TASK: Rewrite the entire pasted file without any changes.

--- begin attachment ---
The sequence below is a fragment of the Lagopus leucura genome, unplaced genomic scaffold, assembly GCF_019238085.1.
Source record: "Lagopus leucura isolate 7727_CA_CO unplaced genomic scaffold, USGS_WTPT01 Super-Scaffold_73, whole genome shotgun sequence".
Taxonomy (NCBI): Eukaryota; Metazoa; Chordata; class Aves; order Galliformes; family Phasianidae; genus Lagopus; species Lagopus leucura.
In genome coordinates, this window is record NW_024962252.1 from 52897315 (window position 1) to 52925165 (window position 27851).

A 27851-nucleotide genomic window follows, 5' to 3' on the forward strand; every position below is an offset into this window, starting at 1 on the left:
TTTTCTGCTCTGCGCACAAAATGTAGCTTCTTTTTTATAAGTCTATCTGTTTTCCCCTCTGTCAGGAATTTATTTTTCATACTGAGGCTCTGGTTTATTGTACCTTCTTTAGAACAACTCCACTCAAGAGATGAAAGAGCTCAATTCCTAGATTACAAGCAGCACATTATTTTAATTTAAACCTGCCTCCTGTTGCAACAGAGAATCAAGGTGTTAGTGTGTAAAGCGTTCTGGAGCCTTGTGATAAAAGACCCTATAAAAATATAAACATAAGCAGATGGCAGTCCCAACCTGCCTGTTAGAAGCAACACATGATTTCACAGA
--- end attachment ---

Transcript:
The sequence below is a fragment of the Lagopus leucura genome, unplaced genomic scaffold, assembly GCF_019238085.1.
Source record: "Lagopus leucura isolate 7727_CA_CO unplaced genomic scaffold, USGS_WTPT01 Super-Scaffold_73, whole genome shotgun sequence".
Taxonomy (NCBI): Eukaryota; Metazoa; Chordata; class Aves; order Galliformes; family Phasianidae; genus Lagopus; species Lagopus leucura.
In genome coordinates, this window is record NW_024962252.1 from 52897315 (window position 1) to 52925165 (window position 27851).

A 27851-nucleotide genomic window follows, 5' to 3' on the forward strand; every position below is an offset into this window, starting at 1 on the left:
TTTTCTGCTCTGCGCACAAAATGTAGCTTCTTTTTTATAAGTCTATCTGTTTTCCCCTCTGTCAGGAATTTATTTTTCATACTGAGGCTCTGGTTTATTGTACCTTCTTTAGAACAACTCCACTCAAGAGATGAAAGAGCTCAATTCCTAGATTACAAGCAGCACATTATTTTAATTTAAACCTGCCTCCTGTTGCAACAGAGAATCAAGGTGTTAGTGTGTAAAGCGTTCTGGAGCCTTGTGATAAAAGACCCTATAAAAATATAAACATAAGCAGATGGCAGTCCCAACCTGCCTGTTAGAAGCAACACATGATTTCACAGA